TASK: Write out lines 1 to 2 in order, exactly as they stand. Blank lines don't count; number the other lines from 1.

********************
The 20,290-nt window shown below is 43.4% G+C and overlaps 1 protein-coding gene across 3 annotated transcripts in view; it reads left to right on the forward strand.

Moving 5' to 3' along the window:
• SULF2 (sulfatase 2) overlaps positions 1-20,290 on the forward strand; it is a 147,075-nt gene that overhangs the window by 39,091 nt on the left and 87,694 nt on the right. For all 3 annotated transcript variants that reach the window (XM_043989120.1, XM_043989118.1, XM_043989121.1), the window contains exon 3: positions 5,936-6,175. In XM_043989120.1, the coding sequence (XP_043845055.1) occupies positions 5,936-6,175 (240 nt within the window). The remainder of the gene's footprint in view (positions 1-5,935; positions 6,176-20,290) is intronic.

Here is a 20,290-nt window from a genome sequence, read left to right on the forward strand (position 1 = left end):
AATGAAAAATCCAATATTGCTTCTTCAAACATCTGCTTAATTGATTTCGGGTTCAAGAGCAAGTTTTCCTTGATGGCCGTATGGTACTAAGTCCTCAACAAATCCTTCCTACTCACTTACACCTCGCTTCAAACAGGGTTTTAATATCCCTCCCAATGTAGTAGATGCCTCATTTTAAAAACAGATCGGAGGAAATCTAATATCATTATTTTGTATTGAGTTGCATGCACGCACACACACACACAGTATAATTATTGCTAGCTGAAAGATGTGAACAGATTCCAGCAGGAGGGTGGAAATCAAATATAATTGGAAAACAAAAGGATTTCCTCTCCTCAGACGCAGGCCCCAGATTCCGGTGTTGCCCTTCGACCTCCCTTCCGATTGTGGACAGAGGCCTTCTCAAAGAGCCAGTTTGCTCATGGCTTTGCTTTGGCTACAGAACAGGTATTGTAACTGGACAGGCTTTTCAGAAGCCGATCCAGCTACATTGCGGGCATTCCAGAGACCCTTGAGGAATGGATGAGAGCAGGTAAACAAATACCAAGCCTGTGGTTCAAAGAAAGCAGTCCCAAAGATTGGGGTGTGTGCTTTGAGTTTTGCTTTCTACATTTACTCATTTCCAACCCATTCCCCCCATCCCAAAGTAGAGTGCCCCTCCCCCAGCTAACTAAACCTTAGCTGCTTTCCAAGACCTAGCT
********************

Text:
The 20,290-nt window shown below is 43.4% G+C and overlaps 1 protein-coding gene across 3 annotated transcripts in view; it reads left to right on the forward strand.

Moving 5' to 3' along the window: